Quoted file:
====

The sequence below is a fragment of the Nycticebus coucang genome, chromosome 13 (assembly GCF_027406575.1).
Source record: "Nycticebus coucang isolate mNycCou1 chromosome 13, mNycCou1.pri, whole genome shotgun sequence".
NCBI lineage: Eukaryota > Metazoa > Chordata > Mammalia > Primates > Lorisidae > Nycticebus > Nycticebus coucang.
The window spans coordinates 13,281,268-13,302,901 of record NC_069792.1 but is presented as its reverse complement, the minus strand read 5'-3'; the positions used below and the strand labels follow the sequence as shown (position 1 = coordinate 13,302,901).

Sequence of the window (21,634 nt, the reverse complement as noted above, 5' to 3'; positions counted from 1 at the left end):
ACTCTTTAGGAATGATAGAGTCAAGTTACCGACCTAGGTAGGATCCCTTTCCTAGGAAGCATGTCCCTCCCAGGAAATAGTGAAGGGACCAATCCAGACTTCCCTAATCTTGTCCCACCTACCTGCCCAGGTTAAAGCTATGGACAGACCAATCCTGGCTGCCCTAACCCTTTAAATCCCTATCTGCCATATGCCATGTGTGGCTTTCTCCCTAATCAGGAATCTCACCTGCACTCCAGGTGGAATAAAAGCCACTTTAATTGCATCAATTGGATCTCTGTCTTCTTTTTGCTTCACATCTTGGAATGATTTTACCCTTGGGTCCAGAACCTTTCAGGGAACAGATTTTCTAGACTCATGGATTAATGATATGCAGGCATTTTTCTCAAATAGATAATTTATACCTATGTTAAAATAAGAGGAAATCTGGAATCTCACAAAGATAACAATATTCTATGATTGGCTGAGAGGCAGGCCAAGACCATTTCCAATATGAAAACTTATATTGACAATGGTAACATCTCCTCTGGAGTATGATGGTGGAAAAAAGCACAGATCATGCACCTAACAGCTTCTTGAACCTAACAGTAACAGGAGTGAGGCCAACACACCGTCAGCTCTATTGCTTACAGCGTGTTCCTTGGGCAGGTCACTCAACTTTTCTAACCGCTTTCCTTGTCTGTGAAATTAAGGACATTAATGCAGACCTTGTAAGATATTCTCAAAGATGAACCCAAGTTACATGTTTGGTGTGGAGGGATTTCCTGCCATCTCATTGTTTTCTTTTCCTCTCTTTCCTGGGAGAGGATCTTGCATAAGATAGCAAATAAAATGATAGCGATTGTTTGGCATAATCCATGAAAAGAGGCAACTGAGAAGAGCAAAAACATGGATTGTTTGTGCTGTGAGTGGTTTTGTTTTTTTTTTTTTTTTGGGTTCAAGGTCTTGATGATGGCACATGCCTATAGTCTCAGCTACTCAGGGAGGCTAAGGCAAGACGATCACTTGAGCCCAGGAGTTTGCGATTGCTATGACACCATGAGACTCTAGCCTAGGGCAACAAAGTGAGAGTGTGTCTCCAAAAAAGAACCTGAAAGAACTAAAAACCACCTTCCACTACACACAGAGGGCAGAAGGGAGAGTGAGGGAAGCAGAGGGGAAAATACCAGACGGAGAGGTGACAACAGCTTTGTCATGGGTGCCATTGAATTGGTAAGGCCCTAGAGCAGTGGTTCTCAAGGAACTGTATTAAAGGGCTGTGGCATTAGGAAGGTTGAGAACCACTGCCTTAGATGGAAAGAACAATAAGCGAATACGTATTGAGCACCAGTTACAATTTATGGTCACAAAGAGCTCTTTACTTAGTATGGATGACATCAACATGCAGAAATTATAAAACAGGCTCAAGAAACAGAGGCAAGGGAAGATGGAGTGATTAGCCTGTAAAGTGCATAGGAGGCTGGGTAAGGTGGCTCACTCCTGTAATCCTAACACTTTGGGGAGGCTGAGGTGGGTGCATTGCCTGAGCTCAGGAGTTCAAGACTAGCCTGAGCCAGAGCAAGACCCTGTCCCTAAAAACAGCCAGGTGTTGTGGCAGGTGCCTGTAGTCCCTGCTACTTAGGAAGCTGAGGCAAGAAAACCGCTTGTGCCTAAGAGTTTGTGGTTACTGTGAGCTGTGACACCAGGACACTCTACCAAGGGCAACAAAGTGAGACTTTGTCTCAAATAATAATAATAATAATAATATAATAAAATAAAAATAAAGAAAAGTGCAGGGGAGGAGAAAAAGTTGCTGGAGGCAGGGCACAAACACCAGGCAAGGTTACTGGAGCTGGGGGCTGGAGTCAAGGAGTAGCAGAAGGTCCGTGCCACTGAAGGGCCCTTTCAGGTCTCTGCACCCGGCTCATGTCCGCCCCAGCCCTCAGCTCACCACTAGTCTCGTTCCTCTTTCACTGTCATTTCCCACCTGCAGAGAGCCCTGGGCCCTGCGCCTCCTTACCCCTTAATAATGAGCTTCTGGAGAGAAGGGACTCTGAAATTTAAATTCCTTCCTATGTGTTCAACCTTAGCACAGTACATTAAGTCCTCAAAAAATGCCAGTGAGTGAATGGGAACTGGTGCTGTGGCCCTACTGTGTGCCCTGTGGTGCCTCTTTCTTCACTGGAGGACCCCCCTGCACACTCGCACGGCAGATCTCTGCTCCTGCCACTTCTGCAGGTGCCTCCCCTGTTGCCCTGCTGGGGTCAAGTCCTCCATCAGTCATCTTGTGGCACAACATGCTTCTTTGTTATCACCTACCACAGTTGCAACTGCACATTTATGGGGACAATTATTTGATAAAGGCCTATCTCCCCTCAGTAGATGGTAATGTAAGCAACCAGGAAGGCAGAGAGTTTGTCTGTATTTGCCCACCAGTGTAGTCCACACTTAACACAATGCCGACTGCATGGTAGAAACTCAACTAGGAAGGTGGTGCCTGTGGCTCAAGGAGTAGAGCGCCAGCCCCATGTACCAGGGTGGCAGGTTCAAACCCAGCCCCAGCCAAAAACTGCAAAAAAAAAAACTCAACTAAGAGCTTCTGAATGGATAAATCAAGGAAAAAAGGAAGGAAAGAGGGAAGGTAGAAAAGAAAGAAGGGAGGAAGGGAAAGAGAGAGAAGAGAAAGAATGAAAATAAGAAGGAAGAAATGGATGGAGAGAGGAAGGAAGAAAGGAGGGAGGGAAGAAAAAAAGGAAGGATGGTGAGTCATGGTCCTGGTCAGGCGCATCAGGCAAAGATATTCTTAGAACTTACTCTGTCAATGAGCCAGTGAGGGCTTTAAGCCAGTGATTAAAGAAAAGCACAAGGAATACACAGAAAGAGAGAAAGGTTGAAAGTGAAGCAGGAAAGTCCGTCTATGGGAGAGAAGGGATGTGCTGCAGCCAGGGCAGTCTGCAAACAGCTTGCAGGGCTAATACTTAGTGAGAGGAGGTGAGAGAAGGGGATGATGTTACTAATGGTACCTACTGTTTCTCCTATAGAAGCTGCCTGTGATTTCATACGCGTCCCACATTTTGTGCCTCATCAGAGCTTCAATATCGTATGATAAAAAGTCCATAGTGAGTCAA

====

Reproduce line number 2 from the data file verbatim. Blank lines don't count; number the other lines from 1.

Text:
Source record: "Nycticebus coucang isolate mNycCou1 chromosome 13, mNycCou1.pri, whole genome shotgun sequence".